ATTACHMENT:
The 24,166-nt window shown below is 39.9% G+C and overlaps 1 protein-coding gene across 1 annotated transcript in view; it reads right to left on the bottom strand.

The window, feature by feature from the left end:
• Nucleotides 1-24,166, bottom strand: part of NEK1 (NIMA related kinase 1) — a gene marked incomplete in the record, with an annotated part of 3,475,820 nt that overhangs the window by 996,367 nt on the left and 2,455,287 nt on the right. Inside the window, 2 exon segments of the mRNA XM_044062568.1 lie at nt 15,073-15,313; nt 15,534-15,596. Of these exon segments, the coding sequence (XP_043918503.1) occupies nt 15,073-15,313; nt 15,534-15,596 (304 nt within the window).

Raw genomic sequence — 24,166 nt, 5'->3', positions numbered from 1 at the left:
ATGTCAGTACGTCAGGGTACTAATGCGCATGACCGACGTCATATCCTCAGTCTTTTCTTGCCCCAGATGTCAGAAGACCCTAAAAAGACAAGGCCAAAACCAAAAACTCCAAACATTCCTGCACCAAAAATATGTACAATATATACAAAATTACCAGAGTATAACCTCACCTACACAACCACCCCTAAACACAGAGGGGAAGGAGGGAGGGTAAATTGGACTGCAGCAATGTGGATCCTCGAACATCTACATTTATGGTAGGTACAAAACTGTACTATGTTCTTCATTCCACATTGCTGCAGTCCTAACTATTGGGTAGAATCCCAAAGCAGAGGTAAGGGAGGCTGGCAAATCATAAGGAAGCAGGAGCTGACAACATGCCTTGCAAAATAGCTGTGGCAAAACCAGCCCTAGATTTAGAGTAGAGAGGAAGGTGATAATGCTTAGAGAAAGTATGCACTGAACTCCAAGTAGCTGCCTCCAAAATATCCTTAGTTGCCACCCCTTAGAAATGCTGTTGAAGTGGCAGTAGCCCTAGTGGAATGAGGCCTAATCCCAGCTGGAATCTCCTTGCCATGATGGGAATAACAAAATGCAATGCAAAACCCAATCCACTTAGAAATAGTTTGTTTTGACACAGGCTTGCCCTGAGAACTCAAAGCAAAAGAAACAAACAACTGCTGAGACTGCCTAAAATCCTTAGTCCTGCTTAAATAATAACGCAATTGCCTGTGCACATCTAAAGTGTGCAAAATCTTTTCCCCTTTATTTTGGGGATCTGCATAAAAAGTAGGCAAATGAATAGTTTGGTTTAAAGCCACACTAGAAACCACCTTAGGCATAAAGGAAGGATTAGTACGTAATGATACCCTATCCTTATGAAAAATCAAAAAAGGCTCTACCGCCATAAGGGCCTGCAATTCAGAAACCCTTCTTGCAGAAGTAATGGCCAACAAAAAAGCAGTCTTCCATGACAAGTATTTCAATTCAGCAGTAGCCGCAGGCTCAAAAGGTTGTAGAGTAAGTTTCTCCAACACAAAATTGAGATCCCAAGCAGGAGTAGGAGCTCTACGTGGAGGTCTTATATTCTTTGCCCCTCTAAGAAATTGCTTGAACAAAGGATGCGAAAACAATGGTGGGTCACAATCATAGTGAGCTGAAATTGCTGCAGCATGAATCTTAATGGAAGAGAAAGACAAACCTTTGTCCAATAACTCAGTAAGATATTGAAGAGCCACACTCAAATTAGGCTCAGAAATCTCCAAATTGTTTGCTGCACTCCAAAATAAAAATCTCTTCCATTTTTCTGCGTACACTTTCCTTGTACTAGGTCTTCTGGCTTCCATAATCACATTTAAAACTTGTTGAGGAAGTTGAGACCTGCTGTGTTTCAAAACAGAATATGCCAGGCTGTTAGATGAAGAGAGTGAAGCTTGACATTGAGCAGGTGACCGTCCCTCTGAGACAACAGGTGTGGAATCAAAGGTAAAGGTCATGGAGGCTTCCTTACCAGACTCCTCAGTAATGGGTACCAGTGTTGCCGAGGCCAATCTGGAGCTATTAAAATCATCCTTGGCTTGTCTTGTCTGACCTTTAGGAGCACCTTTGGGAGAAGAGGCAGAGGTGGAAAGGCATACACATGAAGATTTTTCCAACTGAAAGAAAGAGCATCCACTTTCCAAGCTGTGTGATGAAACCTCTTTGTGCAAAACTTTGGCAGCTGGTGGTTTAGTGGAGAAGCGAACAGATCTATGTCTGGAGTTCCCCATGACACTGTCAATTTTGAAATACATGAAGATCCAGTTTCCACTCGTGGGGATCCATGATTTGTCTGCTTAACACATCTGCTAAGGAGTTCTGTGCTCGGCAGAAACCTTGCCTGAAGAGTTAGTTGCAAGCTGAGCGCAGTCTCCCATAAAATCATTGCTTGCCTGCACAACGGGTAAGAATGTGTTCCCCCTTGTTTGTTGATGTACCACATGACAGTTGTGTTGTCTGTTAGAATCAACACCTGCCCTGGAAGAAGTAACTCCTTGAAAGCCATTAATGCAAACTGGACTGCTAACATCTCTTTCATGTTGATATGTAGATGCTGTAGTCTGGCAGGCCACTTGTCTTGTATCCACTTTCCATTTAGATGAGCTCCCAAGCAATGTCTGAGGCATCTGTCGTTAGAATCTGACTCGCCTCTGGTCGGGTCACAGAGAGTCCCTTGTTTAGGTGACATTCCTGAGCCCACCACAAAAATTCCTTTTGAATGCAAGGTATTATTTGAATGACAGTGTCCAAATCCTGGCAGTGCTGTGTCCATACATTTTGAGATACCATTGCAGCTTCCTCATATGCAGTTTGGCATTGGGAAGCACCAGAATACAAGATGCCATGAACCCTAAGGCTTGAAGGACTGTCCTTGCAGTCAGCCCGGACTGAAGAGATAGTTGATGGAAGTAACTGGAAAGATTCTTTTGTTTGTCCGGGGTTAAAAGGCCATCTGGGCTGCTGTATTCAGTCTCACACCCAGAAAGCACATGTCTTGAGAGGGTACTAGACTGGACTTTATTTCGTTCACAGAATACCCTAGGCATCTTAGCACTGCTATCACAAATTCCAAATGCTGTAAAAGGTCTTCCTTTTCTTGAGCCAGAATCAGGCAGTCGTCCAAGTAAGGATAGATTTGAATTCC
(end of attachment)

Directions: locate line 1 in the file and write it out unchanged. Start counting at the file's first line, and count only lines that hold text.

The 24,166-nt window shown below is 39.9% G+C and overlaps 1 protein-coding gene across 1 annotated transcript in view; it reads right to left on the bottom strand.